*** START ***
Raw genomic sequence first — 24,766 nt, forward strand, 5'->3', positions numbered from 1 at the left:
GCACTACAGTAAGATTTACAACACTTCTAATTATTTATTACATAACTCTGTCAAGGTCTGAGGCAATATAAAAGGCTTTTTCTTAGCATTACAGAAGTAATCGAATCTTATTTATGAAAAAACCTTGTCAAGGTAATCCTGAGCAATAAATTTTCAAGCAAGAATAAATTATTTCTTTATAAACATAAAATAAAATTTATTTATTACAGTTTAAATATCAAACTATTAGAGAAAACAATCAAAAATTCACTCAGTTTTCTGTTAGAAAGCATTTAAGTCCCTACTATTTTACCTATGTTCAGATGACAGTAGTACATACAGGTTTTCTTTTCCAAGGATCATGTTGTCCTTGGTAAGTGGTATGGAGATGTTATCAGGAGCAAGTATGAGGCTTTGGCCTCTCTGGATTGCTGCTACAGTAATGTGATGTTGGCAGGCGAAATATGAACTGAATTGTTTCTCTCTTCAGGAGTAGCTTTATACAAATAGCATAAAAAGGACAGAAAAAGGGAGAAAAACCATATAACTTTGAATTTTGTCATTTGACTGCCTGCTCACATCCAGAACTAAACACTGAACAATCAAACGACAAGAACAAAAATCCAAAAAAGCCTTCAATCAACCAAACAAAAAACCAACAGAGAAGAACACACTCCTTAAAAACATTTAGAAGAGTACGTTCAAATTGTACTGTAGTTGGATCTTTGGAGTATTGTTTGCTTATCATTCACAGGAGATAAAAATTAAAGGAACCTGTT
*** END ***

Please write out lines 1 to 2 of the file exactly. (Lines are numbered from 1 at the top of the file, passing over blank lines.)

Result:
Raw genomic sequence first — 24,766 nt, forward strand, 5'->3', positions numbered from 1 at the left:
GCACTACAGTAAGATTTACAACACTTCTAATTATTTATTACATAACTCTGTCAAGGTCTGAGGCAATATAAAAGGCTTTTTCTTAGCATTACAGAAGTAATCGAATCTTATTTATGAAAAAACCTTGTCAAGGTAATCCTGAGCAATAAATTTTCAAGCAAGAATAAATTATTTCTTTATAAACATAAAATAAAATTTATTTATTACAGTTTAAATATCAAACTATTAGAGAAAACAATCAAAAATTCACTCAGTTTTCTGTTAGAAAGCATTTAAGTCCCTACTATTTTACCTATGTTCAGATGACAGTAGTACATACAGGTTTTCTTTTCCAAGGATCATGTTGTCCTTGGTAAGTGGTATGGAGATGTTATCAGGAGCAAGTATGAGGCTTTGGCCTCTCTGGATTGCTGCTACAGTAATGTGATGTTGGCAGGCGAAATATGAACTGAATTGTTTCTCTCTTCAGGAGTAGCTTTATACAAATAGCATAAAAAGGACAGAAAAAGGGAGAAAAACCATATAACTTTGAATTTTGTCATTTGACTGCCTGCTCACATCCAGAACTAAACACTGAACAATCAAACGACAAGAACAAAAATCCAAAAAAGCCTTCAATCAACCAAACAAAAAACCAACAGAGAAGAACACACTCCTTAAAAACATTTAGAAGAGTACGTTCAAATTGTACTGTAGTTGGATCTTTGGAGTATTGTTTGCTTATCATTCACAGGAGATAAAAATTAAAGGAACCTGTT